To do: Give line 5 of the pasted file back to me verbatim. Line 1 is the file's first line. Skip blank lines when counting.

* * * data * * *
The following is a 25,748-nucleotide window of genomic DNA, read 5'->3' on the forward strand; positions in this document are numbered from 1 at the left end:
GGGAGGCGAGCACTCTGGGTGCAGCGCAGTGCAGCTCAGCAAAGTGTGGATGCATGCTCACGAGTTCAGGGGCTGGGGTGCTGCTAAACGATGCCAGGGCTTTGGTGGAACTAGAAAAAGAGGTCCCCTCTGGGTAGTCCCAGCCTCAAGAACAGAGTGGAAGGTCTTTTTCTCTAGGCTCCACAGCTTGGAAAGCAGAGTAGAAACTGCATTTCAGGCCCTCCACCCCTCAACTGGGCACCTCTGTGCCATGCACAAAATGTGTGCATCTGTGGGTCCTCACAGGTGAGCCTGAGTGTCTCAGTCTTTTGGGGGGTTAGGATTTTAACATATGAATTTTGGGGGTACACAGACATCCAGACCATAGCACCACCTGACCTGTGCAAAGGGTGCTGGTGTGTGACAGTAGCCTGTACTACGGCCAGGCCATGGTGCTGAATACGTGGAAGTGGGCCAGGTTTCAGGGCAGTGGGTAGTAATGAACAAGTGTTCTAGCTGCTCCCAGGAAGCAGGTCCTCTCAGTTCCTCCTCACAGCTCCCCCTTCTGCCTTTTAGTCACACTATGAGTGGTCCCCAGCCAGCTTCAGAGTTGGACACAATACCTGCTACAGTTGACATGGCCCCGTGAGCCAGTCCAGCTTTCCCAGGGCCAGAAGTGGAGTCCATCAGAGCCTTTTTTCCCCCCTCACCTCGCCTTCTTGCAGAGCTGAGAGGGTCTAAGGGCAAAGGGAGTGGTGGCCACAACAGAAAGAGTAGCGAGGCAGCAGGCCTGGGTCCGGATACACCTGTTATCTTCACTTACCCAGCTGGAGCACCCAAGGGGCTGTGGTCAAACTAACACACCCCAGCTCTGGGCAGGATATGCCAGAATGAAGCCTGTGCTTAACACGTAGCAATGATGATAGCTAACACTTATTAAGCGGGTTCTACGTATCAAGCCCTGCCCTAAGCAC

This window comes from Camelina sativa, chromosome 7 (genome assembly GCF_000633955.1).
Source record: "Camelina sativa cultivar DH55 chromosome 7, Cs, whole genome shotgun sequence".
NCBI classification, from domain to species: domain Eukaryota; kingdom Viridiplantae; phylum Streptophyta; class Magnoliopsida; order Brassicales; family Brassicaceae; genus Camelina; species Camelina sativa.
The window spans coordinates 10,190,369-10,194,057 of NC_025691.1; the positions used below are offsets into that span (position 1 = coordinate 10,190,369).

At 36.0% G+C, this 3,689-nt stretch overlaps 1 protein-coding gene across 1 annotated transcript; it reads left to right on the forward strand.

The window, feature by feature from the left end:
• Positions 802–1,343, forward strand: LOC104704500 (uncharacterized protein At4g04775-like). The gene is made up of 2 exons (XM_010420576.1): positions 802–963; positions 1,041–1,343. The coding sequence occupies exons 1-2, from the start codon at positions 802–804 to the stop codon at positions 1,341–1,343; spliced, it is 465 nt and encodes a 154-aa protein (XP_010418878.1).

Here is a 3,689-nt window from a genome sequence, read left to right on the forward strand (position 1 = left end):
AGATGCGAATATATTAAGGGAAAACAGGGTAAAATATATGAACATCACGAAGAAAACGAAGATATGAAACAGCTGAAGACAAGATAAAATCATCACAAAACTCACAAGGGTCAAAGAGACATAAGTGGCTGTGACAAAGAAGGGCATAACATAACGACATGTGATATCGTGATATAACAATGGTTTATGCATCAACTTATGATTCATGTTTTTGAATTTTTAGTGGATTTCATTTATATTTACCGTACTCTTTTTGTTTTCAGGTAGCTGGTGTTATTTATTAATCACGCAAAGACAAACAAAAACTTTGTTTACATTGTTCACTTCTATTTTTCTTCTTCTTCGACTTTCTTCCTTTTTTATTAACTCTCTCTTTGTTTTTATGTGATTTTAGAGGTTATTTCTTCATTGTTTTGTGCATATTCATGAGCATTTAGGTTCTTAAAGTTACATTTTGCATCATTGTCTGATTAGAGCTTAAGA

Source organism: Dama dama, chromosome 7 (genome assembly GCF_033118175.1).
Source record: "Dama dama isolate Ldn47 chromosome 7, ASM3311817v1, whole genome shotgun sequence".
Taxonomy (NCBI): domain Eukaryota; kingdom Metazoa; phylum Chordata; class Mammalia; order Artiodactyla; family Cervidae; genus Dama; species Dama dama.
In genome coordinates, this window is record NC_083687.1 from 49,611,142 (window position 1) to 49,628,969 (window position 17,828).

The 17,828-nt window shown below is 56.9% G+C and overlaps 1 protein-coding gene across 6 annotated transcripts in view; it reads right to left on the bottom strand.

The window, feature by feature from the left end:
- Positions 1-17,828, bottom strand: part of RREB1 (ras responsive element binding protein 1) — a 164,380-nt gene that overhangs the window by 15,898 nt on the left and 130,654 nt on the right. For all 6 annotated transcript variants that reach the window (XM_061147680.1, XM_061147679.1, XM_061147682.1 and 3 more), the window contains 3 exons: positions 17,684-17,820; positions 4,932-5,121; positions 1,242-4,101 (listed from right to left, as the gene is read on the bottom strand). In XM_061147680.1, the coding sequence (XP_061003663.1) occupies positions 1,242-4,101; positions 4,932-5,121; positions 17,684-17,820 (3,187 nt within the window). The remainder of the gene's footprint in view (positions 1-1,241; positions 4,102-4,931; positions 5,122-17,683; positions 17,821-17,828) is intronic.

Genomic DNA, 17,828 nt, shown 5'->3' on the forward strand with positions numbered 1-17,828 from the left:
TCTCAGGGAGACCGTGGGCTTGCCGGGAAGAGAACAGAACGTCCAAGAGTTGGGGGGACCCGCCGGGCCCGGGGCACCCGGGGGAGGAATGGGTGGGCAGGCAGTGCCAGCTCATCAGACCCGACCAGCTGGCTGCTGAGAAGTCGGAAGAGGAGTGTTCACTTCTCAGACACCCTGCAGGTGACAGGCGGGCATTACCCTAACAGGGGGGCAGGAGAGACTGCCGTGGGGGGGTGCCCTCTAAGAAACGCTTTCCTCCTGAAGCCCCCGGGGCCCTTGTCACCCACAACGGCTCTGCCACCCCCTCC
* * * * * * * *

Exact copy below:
NCBI classification, from domain to species: domain Eukaryota; kingdom Viridiplantae; phylum Streptophyta; class Magnoliopsida; order Brassicales; family Brassicaceae; genus Camelina; species Camelina sativa.